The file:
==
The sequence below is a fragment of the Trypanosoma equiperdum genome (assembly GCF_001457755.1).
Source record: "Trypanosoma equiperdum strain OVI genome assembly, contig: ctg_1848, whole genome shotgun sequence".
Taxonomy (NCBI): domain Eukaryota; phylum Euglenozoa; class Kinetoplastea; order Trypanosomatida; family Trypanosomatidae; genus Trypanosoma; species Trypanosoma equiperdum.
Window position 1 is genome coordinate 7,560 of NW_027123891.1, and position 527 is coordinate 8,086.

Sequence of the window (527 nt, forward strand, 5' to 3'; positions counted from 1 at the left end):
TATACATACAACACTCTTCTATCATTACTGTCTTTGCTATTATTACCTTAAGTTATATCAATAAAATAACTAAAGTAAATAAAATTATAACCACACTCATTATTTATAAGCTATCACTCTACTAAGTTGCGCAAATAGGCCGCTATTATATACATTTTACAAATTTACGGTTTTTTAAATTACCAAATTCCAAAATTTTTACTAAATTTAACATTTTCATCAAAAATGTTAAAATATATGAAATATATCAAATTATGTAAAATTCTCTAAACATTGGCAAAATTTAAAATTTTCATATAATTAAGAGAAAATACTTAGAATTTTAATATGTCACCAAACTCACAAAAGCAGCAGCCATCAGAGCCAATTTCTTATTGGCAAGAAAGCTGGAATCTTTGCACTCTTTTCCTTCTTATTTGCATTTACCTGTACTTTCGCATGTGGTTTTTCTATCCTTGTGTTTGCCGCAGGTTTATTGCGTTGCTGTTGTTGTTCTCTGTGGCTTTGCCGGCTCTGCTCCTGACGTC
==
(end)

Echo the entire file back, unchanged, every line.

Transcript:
The sequence below is a fragment of the Trypanosoma equiperdum genome (assembly GCF_001457755.1).
Source record: "Trypanosoma equiperdum strain OVI genome assembly, contig: ctg_1848, whole genome shotgun sequence".
Taxonomy (NCBI): domain Eukaryota; phylum Euglenozoa; class Kinetoplastea; order Trypanosomatida; family Trypanosomatidae; genus Trypanosoma; species Trypanosoma equiperdum.
Window position 1 is genome coordinate 7,560 of NW_027123891.1, and position 527 is coordinate 8,086.

Sequence of the window (527 nt, forward strand, 5' to 3'; positions counted from 1 at the left end):
TATACATACAACACTCTTCTATCATTACTGTCTTTGCTATTATTACCTTAAGTTATATCAATAAAATAACTAAAGTAAATAAAATTATAACCACACTCATTATTTATAAGCTATCACTCTACTAAGTTGCGCAAATAGGCCGCTATTATATACATTTTACAAATTTACGGTTTTTTAAATTACCAAATTCCAAAATTTTTACTAAATTTAACATTTTCATCAAAAATGTTAAAATATATGAAATATATCAAATTATGTAAAATTCTCTAAACATTGGCAAAATTTAAAATTTTCATATAATTAAGAGAAAATACTTAGAATTTTAATATGTCACCAAACTCACAAAAGCAGCAGCCATCAGAGCCAATTTCTTATTGGCAAGAAAGCTGGAATCTTTGCACTCTTTTCCTTCTTATTTGCATTTACCTGTACTTTCGCATGTGGTTTTTCTATCCTTGTGTTTGCCGCAGGTTTATTGCGTTGCTGTTGTTGTTCTCTGTGGCTTTGCCGGCTCTGCTCCTGACGTC